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Old 01-12-2009, 08:38 AM   #1
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I know. This is only a mildly related slide-in topic and of no use to many on this forum. When my camper is off, I have a Leer shell for my truck. It was installed at a dealer before I owned my Lance. There are trips where I want the shell, not my TC. So how do I get it off and on by myself? Can't do this inside my garage as my pickup is almost too large and no room on my low ceiling anyway. So it's an outside problem

The first time I removed it, I built a TALL tripod with a winch system, cables and 4 corner bracket hooks. Sorta worked but severely bent the eye bolt that supported the top pulley. DW won't let me set that system up again. I put the shell back on recently by recruiting 4 men from a lawn maintenance crew. Took 5 min and a ten spot. Mostly a pain to organize the time and place.

Once I met a helpful camper and during our discussions I brought up my shell problem. He said he once saw a system one person could manage. As best I remember, it consisted of two adequately braced and supported wood rails just slightly higher than the bed rails on each side of the truck. You would back between them. Then after removing the clamps for the shell, you use your back to raise one end of the shell and slide a 2x4 to span from rail to rail and then perform the same maneuver on the other end. Now you can drive out and the shell would be floating between the rails. Installation would be the reverse of these steps. OK, I can probably accomplish this with wood in a couple of hours but questions remain.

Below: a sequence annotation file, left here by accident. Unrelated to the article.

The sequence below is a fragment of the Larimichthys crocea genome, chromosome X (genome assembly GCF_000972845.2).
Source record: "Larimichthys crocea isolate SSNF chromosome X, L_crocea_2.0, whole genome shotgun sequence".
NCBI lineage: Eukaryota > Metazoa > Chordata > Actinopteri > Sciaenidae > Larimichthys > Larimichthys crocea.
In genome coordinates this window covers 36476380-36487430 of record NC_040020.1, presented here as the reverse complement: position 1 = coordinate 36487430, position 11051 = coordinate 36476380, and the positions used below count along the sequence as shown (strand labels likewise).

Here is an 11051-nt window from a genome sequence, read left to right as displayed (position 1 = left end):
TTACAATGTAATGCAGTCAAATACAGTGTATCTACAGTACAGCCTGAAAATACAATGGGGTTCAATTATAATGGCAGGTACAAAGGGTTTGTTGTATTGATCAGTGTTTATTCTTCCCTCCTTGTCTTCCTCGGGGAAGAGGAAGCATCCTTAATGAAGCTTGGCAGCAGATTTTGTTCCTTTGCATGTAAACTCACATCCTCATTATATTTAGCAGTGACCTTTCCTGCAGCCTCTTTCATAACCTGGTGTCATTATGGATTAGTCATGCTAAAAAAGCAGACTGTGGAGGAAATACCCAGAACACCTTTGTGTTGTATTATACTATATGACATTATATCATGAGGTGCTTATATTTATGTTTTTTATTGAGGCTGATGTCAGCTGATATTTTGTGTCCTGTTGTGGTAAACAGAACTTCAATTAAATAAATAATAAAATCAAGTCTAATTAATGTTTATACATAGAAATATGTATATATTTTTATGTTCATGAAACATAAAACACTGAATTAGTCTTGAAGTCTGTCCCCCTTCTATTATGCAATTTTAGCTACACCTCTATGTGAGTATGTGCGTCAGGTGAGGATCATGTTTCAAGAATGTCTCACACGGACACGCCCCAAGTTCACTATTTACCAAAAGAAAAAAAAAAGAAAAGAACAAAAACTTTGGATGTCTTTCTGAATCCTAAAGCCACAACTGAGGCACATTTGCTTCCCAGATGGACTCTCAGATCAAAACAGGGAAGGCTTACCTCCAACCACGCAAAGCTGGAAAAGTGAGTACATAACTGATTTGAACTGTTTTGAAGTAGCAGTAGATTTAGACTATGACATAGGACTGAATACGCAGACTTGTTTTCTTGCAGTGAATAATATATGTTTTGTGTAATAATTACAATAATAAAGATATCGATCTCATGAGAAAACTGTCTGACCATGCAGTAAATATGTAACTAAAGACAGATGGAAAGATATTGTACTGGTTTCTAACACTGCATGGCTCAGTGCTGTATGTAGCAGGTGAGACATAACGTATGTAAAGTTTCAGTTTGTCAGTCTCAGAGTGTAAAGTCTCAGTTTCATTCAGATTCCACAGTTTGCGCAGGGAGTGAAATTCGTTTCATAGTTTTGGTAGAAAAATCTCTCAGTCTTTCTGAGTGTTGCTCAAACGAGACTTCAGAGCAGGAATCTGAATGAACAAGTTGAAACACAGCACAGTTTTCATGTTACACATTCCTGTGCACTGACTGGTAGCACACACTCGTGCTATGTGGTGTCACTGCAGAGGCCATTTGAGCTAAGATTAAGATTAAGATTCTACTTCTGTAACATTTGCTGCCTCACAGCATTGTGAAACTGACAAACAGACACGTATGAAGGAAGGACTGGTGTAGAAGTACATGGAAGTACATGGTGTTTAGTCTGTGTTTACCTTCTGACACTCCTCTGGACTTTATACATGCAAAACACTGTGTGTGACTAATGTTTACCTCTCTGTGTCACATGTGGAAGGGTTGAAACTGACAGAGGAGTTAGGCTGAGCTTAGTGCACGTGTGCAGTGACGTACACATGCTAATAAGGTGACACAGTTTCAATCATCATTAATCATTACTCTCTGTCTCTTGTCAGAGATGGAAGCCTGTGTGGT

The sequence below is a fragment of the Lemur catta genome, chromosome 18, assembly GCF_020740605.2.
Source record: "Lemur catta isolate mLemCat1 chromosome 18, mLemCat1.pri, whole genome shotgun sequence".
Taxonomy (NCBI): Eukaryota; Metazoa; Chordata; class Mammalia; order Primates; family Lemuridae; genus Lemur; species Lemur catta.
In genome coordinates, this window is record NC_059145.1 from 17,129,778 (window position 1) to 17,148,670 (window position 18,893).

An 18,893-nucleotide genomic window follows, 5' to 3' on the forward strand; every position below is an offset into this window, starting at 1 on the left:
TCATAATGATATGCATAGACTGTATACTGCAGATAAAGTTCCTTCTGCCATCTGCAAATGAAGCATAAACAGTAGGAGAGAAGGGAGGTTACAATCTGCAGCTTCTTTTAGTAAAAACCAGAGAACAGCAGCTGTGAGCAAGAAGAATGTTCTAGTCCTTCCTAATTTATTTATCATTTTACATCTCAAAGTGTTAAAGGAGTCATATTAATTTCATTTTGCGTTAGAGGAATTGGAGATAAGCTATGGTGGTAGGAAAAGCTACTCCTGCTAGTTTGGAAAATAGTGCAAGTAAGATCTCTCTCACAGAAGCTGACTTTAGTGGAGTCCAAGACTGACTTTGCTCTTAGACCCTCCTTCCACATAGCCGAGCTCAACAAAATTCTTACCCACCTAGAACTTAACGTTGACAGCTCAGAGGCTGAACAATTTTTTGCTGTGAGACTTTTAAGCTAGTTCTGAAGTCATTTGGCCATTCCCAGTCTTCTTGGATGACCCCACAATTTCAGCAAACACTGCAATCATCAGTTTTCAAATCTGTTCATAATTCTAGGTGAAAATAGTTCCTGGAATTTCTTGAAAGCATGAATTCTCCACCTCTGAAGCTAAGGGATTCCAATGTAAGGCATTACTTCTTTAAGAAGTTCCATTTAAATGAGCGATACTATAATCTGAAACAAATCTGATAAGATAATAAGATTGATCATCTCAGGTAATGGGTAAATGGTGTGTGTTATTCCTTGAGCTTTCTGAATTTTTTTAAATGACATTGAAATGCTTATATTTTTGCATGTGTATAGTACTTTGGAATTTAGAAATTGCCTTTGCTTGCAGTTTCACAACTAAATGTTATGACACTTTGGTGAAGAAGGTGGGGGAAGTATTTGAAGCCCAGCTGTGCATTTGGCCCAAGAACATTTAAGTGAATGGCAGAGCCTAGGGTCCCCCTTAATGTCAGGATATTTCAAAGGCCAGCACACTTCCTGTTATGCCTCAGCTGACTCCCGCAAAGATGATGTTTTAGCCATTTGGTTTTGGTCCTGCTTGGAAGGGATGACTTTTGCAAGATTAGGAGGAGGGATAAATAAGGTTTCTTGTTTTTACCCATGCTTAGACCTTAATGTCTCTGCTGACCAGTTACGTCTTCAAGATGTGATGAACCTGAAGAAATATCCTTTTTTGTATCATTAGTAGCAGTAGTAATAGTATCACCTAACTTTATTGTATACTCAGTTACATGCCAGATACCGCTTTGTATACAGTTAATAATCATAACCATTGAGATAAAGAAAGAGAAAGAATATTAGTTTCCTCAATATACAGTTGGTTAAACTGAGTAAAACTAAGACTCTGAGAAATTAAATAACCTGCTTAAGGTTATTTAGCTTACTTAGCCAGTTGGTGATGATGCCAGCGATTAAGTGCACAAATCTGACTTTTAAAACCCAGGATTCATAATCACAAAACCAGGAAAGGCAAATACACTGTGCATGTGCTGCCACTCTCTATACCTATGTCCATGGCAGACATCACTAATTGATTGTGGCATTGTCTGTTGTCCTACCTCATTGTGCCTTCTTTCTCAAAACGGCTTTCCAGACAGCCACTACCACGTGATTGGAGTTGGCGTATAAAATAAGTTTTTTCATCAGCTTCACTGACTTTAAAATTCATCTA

Should I leave the shell way up in the air or provide a means for lowering it to the ground? Spring winds are up to 50 mph here. Preferably needs to be one man operation and after the truck is out of the way, the shell is pretty high up and tough to lift while wrestling a 2x4 simultaneously. I can envision some "steps" of wood down the sides on the posts that hold the rails to slowly work the cross 2x4s lower and lower to a final bottom position. Any clever thoughts on how this might be done? I have a hydraulic floor jack but it can only do about 10" at a time even if I could figure out how to apply its lift to the shell. I still have the winch mentioned earlier. Perhaps slightly taller posts and 4+ pulleys would allow me to raise and lower from outside the truck bed?

Thanks in advance for any help with my brainstorms. BTW, I have posted this question elsewhere to get a maximum # of neurons working on the issues with me.

Rick
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Old 01-12-2009, 08:38 AM   #2
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I know. This is only a mildly related slide-in topic and of no use to many on this forum. When my camper is off, I have a Leer shell for my truck. It was installed at a dealer before I owned my Lance. There are trips where I want the shell, not my TC. So how do I get it off and on by myself? Can't do this inside my garage as my pickup is almost too large and no room on my low ceiling anyway. So it's an outside problem